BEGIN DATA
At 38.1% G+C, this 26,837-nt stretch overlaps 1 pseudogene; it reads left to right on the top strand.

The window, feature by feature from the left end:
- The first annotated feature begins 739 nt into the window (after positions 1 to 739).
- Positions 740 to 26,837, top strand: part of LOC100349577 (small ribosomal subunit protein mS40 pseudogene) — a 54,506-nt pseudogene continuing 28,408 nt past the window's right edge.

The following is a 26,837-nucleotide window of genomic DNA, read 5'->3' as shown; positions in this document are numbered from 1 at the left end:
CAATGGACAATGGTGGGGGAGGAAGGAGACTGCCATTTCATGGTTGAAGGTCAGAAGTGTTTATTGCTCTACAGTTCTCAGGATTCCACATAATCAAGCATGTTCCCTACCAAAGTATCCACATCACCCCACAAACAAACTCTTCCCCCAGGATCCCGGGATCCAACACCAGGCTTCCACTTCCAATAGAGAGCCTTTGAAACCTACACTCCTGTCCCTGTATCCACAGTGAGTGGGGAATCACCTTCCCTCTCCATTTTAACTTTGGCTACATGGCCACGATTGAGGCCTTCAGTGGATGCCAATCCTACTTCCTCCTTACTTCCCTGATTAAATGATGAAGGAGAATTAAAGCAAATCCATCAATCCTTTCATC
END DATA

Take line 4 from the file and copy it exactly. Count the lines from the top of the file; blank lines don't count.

- Positions 740 to 26,837, top strand: part of LOC100349577 (small ribosomal subunit protein mS40 pseudogene) — a 54,506-nt pseudogene continuing 28,408 nt past the window's right edge.